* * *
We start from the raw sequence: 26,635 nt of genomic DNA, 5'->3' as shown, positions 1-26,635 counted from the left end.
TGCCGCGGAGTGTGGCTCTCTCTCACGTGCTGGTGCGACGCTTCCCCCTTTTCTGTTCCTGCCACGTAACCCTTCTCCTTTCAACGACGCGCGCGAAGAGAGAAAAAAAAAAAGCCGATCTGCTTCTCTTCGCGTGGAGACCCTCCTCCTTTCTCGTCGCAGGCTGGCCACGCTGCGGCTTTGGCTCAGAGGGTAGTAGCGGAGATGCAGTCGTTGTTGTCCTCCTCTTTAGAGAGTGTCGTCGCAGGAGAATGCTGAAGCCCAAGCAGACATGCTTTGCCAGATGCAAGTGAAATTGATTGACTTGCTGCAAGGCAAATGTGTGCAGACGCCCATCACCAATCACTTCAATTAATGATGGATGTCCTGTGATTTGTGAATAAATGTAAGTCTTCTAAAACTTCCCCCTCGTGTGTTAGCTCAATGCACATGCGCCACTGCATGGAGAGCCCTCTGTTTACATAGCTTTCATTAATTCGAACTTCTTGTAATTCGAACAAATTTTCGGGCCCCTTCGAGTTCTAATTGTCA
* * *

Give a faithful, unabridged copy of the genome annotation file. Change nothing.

We start from the raw sequence: 26,635 nt of genomic DNA, 5'->3' as shown, positions 1-26,635 counted from the left end.
TGCCGCGGAGTGTGGCTCTCTCTCACGTGCTGGTGCGACGCTTCCCCCTTTTCTGTTCCTGCCACGTAACCCTTCTCCTTTCAACGACGCGCGCGAAGAGAGAAAAAAAAAAAGCCGATCTGCTTCTCTTCGCGTGGAGACCCTCCTCCTTTCTCGTCGCAGGCTGGCCACGCTGCGGCTTTGGCTCAGAGGGTAGTAGCGGAGATGCAGTCGTTGTTGTCCTCCTCTTTAGAGAGTGTCGTCGCAGGAGAATGCTGAAGCCCAAGCAGACATGCTTTGCCAGATGCAAGTGAAATTGATTGACTTGCTGCAAGGCAAATGTGTGCAGACGCCCATCACCAATCACTTCAATTAATGATGGATGTCCTGTGATTTGTGAATAAATGTAAGTCTTCTAAAACTTCCCCCTCGTGTGTTAGCTCAATGCACATGCGCCACTGCATGGAGAGCCCTCTGTTTACATAGCTTTCATTAATTCGAACTTCTTGTAATTCGAACAAATTTTCGGGCCCCTTCGAGTTCTAATTGTCA